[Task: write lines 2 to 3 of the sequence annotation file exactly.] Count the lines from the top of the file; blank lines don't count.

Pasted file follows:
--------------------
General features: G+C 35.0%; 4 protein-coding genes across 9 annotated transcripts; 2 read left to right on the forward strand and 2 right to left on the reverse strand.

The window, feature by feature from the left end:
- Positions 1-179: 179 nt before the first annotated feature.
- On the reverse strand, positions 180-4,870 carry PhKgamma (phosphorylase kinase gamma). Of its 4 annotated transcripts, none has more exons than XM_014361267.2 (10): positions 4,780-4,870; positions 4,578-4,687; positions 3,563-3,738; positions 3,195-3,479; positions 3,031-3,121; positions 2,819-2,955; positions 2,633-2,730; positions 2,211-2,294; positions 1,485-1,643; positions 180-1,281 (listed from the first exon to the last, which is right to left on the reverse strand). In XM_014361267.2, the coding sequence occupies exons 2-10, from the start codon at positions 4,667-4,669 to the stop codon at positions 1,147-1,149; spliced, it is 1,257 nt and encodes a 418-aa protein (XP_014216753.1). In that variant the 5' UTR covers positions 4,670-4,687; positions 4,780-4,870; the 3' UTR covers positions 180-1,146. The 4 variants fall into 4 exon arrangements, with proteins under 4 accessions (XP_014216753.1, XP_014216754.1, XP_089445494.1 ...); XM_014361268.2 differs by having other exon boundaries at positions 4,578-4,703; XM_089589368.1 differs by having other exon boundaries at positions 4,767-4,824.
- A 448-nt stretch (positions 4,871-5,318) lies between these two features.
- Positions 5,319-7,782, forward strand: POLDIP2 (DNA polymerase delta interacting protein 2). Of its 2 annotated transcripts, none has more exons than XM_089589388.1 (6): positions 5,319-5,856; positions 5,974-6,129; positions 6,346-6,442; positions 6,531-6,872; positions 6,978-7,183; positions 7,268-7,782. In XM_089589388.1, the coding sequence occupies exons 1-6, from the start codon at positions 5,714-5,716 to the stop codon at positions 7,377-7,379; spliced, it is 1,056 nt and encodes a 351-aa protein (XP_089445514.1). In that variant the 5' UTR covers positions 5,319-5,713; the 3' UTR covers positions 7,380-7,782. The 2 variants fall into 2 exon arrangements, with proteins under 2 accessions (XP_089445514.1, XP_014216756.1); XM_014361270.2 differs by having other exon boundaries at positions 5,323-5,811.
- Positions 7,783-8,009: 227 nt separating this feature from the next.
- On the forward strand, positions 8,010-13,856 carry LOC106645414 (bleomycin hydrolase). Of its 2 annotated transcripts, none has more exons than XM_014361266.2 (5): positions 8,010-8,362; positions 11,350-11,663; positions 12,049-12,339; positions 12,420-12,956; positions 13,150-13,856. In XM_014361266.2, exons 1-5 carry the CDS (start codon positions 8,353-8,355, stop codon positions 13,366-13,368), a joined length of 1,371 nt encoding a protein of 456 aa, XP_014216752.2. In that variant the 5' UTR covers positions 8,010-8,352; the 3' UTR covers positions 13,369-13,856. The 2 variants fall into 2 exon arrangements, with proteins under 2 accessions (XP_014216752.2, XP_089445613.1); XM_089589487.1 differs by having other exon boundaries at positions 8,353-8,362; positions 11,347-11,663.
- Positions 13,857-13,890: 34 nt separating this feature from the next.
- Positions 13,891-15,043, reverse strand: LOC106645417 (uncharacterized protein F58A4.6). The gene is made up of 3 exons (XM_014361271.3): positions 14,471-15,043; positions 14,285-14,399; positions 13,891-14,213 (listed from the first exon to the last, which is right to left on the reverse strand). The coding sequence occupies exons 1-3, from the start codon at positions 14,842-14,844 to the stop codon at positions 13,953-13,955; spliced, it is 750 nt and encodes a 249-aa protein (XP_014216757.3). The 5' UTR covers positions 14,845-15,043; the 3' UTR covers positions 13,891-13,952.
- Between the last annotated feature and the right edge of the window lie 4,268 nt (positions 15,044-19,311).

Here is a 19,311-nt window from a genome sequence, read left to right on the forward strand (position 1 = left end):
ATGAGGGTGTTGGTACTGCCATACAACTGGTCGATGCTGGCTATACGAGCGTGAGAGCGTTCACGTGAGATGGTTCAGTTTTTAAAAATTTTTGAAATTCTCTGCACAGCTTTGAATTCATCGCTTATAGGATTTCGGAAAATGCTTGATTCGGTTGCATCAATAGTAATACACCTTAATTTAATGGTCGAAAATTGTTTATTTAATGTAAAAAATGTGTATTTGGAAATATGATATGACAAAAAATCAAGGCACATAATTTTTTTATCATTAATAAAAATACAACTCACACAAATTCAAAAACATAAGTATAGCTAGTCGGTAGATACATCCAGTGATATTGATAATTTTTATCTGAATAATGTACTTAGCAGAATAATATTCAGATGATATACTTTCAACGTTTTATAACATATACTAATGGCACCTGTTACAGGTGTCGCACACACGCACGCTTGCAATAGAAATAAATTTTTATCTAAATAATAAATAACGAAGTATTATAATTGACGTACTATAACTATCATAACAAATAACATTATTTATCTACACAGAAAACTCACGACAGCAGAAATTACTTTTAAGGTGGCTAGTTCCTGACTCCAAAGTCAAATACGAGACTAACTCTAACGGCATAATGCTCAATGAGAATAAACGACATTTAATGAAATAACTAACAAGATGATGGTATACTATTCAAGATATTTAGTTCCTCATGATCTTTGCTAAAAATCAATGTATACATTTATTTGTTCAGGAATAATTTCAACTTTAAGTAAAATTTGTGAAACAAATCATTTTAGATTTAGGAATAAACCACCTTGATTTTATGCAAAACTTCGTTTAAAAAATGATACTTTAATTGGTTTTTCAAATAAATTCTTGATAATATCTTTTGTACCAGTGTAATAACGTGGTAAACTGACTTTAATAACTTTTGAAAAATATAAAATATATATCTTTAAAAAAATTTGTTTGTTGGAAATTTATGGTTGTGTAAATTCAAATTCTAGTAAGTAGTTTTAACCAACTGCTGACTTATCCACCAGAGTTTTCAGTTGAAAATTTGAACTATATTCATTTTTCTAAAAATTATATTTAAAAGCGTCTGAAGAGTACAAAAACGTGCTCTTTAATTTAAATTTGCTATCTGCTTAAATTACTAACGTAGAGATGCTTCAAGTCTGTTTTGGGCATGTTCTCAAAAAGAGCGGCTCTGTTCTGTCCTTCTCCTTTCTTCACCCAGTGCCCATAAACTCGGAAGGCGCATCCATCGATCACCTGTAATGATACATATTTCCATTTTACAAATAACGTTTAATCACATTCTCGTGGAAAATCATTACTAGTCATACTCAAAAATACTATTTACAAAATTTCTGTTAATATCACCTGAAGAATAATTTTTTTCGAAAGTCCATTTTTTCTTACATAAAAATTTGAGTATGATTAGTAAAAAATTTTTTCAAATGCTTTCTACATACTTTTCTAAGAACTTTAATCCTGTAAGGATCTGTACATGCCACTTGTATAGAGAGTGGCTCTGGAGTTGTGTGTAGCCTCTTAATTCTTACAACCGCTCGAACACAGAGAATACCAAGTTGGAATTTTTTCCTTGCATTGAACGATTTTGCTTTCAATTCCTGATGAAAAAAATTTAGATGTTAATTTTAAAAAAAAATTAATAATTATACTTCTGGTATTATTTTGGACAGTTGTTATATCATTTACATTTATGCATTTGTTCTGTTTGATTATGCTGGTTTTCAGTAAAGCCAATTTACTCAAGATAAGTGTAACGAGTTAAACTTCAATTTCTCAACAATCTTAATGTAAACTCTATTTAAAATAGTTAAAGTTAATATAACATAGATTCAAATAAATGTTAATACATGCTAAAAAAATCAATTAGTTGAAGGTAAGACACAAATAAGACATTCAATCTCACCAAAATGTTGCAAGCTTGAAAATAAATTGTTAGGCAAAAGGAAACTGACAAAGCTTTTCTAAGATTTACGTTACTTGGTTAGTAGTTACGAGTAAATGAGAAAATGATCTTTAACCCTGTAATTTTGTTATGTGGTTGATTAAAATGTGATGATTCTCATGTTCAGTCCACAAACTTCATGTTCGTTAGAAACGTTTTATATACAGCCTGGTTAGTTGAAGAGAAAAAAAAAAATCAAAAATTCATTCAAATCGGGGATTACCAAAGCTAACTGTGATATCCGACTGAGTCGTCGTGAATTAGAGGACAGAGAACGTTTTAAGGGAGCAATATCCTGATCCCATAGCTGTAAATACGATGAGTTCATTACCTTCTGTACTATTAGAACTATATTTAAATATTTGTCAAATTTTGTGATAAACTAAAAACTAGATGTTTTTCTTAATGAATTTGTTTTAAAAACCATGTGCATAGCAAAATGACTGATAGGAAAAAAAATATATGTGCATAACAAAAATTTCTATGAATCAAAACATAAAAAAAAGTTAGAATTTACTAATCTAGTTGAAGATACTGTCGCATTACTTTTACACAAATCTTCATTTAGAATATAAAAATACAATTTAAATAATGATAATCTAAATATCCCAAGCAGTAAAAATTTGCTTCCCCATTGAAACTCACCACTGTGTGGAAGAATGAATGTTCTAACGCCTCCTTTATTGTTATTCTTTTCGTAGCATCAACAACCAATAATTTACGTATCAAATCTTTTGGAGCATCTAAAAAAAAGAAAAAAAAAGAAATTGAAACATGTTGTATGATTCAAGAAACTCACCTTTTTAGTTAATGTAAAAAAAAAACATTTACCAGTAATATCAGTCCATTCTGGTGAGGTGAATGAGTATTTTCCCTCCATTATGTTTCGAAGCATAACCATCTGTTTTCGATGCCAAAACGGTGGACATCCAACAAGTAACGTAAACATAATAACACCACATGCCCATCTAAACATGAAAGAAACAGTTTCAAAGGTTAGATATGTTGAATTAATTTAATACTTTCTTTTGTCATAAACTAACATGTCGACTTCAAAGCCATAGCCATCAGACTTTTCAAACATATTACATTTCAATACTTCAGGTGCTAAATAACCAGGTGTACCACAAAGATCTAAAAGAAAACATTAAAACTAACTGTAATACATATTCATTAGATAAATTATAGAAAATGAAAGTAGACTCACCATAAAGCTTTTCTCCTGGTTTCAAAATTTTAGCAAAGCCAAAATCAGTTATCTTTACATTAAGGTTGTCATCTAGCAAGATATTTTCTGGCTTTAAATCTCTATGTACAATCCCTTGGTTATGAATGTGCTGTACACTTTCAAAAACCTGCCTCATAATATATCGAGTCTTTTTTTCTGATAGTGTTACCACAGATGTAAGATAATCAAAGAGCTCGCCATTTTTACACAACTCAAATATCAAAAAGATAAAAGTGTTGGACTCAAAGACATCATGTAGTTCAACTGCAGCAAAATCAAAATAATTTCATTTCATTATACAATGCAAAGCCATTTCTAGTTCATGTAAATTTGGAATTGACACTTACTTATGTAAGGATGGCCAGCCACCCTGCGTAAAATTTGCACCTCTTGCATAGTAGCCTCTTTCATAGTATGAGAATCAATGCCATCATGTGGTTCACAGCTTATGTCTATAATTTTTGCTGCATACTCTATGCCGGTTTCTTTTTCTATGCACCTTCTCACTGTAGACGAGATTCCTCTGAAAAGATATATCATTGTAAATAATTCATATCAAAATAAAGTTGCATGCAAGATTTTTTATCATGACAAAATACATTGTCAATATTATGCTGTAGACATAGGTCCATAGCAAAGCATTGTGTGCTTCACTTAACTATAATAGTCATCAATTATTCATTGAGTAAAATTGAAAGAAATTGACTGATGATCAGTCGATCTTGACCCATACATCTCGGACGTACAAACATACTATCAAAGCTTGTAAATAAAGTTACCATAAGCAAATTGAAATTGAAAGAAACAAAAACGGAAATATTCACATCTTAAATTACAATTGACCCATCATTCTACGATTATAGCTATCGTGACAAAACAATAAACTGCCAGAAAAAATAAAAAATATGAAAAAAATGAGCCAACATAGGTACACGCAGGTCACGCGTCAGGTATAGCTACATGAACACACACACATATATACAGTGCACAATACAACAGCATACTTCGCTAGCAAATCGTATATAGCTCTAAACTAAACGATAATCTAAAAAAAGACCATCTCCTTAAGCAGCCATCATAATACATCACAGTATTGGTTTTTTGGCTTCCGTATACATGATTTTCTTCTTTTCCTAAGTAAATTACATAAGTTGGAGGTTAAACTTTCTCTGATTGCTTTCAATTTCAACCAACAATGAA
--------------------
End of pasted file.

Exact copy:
The window, feature by feature from the left end:
- Positions 1-179: 179 nt before the first annotated feature.